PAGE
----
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I once read that a well-known music critic opined that John Coltrane might very well be jazz’s most boring genius. It cannot be disputed that Giant Steps and A Love Supreme, as well as, My Favorite Things were important pioneering affairs in the evolution of jazz. But a good deal of his late music is noise. It might be brilliant noise, but it is noise all of the same. Amid the deluge of late Coltrane material released in the past four years, there is some early Coltrane beginning to bob its head above the surface. Fantasy, Inc. honors us with the fully remastered release of John Coltrane’s Lush Life. Recorded with three groups between May 31, 1957 and January 10, 1958, Lush Life contained the first music Coltrane released as a leader and exists very much in the mainstream. This music is not Interstellar Space.
displays a John Coltrane with a beautiful tenor tone and a masterful ability to play in a tenor trio setting. Like someone in Love, "I Love You," and "Trane’s Slo Blues" are a clinic in performing without a piano as a harmony support (Sonny Rollins recorded Way Out West merely two months previously). The centerpiece is Billy Strayhorn’s title cut, featuring a bright and earthy Donald Byrd on trumpet and Red Garland on piano. Coltrane’s improvisation is restrained and thoughtful, possessing none of the compulsion to play every note there is all at once that would be a hallmark of his later art. Lush Life is a superb re-release with superior audio. Highly, Highly recommended.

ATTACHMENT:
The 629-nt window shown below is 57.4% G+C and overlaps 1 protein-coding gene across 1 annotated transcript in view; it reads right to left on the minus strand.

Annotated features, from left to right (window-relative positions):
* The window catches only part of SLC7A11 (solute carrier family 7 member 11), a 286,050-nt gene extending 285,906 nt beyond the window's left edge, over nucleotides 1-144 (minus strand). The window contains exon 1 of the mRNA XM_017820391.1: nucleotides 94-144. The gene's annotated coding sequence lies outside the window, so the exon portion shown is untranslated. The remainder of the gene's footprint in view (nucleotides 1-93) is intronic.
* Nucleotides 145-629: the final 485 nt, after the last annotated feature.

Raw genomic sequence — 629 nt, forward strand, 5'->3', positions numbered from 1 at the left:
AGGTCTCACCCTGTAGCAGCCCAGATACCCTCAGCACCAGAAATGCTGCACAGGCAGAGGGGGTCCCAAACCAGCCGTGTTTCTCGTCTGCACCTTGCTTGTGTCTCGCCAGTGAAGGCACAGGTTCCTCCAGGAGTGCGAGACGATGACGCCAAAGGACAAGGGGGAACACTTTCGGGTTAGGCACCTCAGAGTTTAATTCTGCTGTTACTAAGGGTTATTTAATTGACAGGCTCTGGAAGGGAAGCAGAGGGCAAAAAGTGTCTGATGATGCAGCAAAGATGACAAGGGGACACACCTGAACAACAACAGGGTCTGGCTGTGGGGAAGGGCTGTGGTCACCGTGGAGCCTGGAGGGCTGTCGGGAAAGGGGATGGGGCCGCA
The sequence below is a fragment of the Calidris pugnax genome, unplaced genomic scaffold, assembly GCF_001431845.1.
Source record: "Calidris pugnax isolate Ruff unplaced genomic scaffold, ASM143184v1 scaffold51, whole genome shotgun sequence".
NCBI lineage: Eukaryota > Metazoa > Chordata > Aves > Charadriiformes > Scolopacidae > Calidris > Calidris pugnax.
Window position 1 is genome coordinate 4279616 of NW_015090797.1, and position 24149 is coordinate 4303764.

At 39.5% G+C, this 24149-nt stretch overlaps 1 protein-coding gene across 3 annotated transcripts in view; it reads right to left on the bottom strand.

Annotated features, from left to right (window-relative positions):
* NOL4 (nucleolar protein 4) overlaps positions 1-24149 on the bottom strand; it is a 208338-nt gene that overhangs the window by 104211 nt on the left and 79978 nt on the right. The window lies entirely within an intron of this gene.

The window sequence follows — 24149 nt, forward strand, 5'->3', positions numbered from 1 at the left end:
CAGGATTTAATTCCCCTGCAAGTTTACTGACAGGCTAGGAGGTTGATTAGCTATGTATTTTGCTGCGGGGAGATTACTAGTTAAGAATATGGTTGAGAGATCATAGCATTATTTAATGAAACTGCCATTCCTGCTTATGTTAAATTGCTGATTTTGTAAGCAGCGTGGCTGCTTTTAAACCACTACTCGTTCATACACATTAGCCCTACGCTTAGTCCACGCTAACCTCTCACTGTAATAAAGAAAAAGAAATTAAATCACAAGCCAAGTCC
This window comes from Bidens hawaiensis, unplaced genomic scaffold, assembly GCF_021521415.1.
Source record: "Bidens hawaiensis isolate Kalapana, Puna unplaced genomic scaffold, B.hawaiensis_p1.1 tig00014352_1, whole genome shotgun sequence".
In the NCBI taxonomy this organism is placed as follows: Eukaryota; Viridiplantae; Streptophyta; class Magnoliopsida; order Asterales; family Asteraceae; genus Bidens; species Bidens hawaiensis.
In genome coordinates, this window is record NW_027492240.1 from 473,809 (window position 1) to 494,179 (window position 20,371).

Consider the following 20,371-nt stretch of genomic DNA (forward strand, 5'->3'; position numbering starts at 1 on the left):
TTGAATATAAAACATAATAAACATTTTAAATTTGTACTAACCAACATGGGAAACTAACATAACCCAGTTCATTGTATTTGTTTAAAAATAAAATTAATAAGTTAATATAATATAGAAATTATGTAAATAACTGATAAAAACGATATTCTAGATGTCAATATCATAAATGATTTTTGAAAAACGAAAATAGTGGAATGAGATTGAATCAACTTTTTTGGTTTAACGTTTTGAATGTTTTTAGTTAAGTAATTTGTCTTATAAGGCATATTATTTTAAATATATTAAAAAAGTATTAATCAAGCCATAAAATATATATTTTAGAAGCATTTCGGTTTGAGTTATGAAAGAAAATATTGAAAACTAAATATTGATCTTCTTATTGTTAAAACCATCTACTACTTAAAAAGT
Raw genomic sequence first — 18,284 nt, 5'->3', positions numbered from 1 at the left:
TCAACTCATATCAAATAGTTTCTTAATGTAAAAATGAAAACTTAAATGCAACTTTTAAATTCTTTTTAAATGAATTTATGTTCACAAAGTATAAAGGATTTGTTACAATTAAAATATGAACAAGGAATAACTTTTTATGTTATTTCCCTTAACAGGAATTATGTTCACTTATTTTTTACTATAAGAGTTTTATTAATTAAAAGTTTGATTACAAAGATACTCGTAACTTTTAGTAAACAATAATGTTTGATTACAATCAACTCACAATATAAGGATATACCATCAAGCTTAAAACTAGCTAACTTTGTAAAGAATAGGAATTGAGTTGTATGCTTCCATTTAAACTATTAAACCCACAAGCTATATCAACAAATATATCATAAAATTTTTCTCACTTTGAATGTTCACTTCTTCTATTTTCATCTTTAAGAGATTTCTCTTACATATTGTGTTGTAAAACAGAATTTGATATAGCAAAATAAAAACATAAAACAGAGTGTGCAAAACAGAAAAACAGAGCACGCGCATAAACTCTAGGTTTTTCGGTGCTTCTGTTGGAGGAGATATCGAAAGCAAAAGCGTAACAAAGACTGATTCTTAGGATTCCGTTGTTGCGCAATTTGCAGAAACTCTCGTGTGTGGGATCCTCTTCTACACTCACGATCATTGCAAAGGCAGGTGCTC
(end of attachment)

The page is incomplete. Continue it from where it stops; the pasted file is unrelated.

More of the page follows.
Track Listing: Like Someone In Love; I Love You; Trane
I grew up listening to mainstream '70s rock then ended up on the staff at the college paper at San Diego State, and volunteered to review heavy metal LPs. My second semester, the music editor dropped a Fenton Robinson LP on my desk, Night Flight. You like metal; they play guitar--he plays guitar, the editor told me
I grew up listening to mainstream '70s rock then ended up on the staff at the college paper at San Diego State, and volunteered to review heavy metal LPs. My second semester, the music editor dropped a Fenton Robinson LP on my desk, Night Flight. You like metal; they play guitar--he plays guitar, the editor told me. If we don't run a review, Alligator Records is going to stop servicing us.
Night Flight opened up a whole new world for me--the blues led me, inevitably, to Basie, who led to Duke, who led to Mingus, who led to Miles, who led to ...